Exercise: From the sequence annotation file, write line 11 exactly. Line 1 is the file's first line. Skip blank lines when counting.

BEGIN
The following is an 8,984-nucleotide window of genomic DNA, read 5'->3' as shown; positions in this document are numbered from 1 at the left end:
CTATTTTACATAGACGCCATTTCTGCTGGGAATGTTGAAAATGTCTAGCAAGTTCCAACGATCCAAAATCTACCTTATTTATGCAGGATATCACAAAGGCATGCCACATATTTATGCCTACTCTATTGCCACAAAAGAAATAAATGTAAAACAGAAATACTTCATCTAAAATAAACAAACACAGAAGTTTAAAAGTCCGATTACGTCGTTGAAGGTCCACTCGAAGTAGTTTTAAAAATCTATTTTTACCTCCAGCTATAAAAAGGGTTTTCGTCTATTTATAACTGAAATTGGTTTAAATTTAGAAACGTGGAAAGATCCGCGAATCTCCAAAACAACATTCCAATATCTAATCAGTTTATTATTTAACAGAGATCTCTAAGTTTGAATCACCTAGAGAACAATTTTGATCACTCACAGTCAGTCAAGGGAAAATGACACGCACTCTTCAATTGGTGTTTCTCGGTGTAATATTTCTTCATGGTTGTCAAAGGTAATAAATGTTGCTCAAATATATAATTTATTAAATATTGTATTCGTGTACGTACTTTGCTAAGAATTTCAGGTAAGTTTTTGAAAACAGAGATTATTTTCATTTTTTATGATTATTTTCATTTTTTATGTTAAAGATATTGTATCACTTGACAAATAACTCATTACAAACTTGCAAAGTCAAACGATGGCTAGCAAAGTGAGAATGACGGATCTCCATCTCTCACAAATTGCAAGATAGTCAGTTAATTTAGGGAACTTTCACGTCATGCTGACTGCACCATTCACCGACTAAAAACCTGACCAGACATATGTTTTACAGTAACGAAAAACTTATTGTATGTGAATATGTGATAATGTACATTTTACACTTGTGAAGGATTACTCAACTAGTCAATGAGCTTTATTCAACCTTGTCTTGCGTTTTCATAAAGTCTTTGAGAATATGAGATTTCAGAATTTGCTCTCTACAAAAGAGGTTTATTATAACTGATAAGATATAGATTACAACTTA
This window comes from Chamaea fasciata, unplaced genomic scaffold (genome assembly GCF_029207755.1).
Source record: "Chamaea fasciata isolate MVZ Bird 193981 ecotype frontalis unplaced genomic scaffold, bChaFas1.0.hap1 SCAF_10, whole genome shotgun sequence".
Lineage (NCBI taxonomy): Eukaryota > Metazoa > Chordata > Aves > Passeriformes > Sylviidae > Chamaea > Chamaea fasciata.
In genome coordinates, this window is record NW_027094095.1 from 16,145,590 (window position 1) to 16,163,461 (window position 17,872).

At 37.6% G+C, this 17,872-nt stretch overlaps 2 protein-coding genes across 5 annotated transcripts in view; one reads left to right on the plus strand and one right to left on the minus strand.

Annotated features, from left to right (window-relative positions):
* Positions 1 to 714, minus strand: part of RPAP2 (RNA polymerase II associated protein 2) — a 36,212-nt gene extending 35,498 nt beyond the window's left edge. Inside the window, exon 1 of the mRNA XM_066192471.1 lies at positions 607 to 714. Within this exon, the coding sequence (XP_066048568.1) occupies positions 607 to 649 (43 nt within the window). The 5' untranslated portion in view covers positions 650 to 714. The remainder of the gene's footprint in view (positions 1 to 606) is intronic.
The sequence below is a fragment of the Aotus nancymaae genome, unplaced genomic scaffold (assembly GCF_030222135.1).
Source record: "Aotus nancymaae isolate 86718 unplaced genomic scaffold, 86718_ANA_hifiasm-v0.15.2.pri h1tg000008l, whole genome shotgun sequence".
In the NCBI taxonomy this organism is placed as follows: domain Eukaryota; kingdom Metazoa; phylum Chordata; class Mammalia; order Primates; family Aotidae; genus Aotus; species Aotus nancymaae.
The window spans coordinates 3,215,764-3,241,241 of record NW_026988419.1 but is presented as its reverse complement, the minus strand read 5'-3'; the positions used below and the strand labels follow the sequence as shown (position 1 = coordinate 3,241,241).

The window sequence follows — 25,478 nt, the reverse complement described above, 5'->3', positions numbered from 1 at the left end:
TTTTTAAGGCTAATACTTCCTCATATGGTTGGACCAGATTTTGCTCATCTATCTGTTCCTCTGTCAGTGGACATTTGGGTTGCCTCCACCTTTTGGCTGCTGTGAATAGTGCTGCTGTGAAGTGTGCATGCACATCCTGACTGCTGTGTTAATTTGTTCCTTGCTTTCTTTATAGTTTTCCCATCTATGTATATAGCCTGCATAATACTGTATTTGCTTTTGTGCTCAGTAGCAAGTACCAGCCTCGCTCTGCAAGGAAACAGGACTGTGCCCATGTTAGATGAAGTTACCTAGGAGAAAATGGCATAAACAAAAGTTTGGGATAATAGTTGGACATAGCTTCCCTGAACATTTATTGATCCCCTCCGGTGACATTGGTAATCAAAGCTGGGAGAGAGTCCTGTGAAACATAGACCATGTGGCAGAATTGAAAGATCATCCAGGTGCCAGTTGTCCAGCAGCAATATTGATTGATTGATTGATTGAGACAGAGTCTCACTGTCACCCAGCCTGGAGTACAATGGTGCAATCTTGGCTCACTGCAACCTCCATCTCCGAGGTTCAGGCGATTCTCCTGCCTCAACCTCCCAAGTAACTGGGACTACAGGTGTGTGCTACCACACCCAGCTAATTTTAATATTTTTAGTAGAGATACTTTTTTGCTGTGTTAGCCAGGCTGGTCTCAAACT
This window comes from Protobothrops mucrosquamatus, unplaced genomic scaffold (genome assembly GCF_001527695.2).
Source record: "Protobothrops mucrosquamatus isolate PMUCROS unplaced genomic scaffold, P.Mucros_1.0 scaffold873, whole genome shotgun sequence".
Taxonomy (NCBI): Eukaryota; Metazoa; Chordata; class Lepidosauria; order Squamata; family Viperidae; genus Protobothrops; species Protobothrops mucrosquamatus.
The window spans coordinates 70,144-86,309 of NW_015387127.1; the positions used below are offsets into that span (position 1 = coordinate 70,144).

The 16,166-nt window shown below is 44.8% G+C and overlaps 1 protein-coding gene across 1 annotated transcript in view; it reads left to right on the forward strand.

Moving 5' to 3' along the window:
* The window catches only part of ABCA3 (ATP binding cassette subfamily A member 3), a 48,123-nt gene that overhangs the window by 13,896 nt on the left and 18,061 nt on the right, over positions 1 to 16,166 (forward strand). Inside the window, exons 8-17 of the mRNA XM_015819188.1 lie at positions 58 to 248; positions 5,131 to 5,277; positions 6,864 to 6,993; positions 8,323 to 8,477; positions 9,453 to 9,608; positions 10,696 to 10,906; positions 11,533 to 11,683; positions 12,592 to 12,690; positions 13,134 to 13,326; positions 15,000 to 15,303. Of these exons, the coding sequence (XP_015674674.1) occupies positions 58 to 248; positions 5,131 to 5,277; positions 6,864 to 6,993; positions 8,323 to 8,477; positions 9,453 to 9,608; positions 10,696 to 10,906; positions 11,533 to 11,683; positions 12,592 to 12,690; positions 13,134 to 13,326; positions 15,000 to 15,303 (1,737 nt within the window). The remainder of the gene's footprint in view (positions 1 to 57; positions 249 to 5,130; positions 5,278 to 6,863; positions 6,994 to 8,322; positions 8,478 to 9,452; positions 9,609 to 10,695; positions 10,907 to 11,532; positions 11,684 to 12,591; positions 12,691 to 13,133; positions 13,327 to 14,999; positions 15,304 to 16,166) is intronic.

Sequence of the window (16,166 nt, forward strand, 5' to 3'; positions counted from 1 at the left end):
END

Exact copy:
Source record: "Aotus nancymaae isolate 86718 unplaced genomic scaffold, 86718_ANA_hifiasm-v0.15.2.pri h1tg000008l, whole genome shotgun sequence".